Johnson & Johnson (NYSE: JNJ) unit Omrix Biopharmaceuticals Ltd. has obtained US Food and Drug Administration (FDA) approval for its fibrin human sealant patch, one of Omrix's most interest products and the reason why Johnson and Johnson acquired it for $438 million in 2007.
The product, now called Evarrest, is based on Omrix's biological sealant for stopping problematic bleeding during surgery. "Unexpected and uncontrollable bleeding during surgery poses a significant challenge to surgeons, and in some surgical procedures can raise the patient's mortality rate to 20%," says Ethicon Biosurgery (the J&J division which includes Omrix) in its press release.
Omrix's biological sealant is currently used to stop bleeding during surgery or from wounds, but the Evarrest patch Evarrest is easier to use. To stop bleeding, the surgeon places the sealant over the wound and manually compresses it in place for three minutes. The sealant becomes part of the body, gradually degrading over several days or weeks.
The sealant is based on the production of clotting substances in human blood plasma. Ethicon Biosurgery says, "Clinical studies demonstrate that Evarrest is 98% effective in stopping bleeding and maintaining hemostasis compared to the current standard of care at 53%, potentially minimizing disruption to the surgical procedure."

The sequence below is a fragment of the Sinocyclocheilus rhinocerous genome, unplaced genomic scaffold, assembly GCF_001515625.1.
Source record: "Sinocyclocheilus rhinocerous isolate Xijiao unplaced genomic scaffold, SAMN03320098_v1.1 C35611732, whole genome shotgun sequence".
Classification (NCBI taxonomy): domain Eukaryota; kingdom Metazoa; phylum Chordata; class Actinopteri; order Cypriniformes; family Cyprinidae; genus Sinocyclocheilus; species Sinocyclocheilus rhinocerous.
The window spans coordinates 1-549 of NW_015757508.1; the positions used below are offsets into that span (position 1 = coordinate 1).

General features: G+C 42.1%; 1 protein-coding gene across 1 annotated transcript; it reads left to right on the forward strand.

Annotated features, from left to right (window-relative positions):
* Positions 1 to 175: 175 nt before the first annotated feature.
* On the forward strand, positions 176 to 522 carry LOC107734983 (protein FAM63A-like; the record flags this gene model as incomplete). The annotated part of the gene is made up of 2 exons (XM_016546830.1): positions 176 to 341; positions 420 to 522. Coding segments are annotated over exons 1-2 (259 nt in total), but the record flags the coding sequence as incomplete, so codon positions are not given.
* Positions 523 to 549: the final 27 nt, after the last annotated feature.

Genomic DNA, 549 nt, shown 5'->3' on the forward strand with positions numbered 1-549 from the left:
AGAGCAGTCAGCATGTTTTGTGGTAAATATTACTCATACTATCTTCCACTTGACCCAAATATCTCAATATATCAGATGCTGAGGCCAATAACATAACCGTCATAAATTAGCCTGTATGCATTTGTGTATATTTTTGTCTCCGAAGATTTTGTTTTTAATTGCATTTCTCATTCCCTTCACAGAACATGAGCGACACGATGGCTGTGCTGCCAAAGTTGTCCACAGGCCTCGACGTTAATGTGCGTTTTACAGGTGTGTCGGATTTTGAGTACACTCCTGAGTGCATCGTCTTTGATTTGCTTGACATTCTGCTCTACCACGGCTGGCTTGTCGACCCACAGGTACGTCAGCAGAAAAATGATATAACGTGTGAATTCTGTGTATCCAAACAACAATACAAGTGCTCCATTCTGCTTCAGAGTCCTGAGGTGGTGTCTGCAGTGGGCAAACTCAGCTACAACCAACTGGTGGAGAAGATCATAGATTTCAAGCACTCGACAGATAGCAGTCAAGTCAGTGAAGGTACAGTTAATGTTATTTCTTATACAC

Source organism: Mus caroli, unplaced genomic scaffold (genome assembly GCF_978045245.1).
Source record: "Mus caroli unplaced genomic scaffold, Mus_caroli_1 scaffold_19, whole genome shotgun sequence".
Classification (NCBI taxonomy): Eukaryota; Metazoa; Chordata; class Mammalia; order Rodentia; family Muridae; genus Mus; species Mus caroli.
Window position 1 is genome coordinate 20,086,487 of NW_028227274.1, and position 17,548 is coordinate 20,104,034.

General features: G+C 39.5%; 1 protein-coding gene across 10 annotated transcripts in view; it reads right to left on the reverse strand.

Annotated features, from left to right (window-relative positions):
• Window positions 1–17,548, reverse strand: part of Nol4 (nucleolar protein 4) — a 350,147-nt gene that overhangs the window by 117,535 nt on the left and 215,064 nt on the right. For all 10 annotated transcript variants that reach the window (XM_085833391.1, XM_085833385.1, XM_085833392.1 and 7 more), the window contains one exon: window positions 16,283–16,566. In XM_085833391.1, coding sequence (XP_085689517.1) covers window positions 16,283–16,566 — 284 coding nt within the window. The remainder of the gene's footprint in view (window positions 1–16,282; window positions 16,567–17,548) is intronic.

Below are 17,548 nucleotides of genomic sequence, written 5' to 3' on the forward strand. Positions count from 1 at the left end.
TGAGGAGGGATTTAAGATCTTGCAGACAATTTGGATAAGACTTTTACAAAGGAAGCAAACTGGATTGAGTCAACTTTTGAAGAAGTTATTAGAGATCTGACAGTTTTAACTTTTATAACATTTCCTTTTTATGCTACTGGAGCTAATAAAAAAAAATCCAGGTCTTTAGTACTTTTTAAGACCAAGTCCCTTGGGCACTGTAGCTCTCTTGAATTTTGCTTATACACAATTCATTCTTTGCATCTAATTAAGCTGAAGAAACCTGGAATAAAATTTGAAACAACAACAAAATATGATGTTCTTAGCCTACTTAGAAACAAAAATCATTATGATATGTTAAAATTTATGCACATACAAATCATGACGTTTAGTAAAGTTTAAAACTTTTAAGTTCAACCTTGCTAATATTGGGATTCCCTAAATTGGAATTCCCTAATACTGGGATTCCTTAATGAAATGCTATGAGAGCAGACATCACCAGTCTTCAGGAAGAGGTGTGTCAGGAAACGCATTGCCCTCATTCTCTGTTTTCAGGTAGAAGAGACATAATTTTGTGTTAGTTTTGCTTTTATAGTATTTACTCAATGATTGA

The FDA approval is good news for Johnson & Johnson and for Israel's life sciences industry, and the company will produce Evarrest in Israel, at least over the next few years.
Johnson & Johnson unit Ethicon Inc., which is responsible for hemostasis and sealing solutions to which Omrix belongs, is also considering other options for producing Evarrest and other products later on. It is in talks with Swiss's Octapharma AG, founded by Omrix founder Robert Taub, for this purpose. Omrix was a spin-off of Octapharma, a producer of human plasma products.
In 2009, the State of Israel sued Omrix's founders and Johnson & Johnson for not paying royalties on the acquisition of the intellectual property of the inventor of Omrix's products, a doctor at Sheba Medical Center Tel Hashomer. Omrix and Johnson & Johnson say Omrix was responsible for most of the invention, or that which it received it from Octapharma. The case is still pending, and while it has not yet affected Ormix's thriving operations in Israel to date, it may affect them in the future.
Published by Globes [online], Israel business news - www.globes-online.com - on December 16, 2012
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